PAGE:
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'A forced marriage wouldn't make a good government: Varadkar continues to rule out Sinn Féin coalition

Sinn Féin’s Paul Donnelly has already been elected in the Taoiseach’s constituency.

Image: Leah Farrell

TAOISEACH LEO VARADKAR has said the Fine Gael party will not change its mind about forming a coalition with Sinn Féin, as general election results indicate a three-way tie between them and Fianna Fáil. 

“It seems that we have now a three-party system, three parties all getting roughly the same number of votes, roughly the same number of seats and that is going to make forming a government quite difficult,” Varadkar said, as he arrived at the Dublin West count centre this evening. 

“Indeed it’s not even clear yet whether any of the two parties together will have enough to form a majority in the next Dáil.”

Varadkar said he had made his party’s position about a coalition with Sinn Féin “very clear” during the campaign and that Fine Gael had won votes on that basis.

“My position hasn’t changed,” he added.

Varadkar said it was the position of Fine Gael that “a forced marriage would not result in a good government”. 

Sinn Féin’s Paul Donnelly has already been elected in the Taoiseach’s constituency, making Varadkar the first outgoing Taoiseach in Ireland not to top the poll.

He had topped the poll there in 2016, ahead of Fianna Fáil’s Jack Chambers. Donnelly was deemed elected with a whopping 12,456 votes and the Taoiseach well behind him on 8,478 in the first count, missing the quota.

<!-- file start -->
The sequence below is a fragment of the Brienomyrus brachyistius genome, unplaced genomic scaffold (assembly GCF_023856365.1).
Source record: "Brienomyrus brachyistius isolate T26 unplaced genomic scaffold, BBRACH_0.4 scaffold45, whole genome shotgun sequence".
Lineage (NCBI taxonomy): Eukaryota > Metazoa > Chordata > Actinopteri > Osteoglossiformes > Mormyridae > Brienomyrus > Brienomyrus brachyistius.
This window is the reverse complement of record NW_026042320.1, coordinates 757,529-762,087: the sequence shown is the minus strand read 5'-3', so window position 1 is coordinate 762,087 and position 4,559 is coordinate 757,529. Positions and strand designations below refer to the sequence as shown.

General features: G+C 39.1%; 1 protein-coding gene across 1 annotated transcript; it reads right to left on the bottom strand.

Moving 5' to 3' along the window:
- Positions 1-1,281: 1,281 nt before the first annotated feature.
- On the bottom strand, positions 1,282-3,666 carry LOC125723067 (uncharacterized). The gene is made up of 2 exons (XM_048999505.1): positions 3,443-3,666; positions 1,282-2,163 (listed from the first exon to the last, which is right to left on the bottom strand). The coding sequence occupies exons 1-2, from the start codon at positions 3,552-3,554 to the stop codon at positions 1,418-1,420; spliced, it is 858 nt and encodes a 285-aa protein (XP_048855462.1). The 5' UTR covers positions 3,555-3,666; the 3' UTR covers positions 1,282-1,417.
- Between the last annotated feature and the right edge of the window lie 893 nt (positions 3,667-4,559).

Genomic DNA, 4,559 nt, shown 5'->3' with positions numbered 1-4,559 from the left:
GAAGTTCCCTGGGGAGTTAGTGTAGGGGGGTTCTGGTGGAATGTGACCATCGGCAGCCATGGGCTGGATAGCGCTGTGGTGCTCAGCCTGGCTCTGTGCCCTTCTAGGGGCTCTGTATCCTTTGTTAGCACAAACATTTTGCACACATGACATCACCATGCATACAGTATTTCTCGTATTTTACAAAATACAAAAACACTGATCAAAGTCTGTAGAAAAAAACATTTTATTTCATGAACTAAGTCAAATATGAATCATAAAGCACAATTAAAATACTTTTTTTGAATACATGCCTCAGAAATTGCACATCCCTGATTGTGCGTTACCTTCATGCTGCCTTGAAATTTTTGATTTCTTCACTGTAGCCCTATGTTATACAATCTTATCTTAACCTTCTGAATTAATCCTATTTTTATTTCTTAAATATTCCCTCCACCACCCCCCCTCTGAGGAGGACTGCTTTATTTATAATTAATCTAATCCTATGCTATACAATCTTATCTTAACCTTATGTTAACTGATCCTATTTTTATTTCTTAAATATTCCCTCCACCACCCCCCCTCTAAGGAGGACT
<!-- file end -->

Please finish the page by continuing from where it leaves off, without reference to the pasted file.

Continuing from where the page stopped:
While the Taoiseach – and several of his party’s TDs today – have continued to rule out a coalition with Sinn Féin, Fianna Fáil leader Micheál Martin refused to do so, despite slating Sinn Féin during the campaign and categorically stating he would not form a coalition with Mary Lou McDonald’s party.

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Speaking to RTÉ today minutes after Sinn Féin’s Donnchadh Ó Laoghaire topped the poll ahead of him in Cork South Central, Martin said that “principles don’t change overnight” but that issues can be teased out.

Asked about the formation of a government in the RDS today, Sinn Féin leader Mary Lou McDonald said that her “first port of call is the other parties” aside from Fine Gael and Fianna Fáil.

Asked whether he is expecting to speak to McDonald, Martin said he thinks all sides should “let things calm down today”.

“We’ll assess it when the full count is in and the full number of seats are in. I’m a democrat. I listen to the people, I respect the decision of the people,” he said.

That said, for any government to sustain, there has to be compatibility in terms of the programme for government. It has to be coherent, and it has to be sustainable and deliverable. And there are very significant issues that can’t be glossed over in the euphoria of a of an election day and the all of the tension and the interest and excitement around it.

“And so I think, over the next number of days people will assess that situation in terms of such a policy platform,” he added. 

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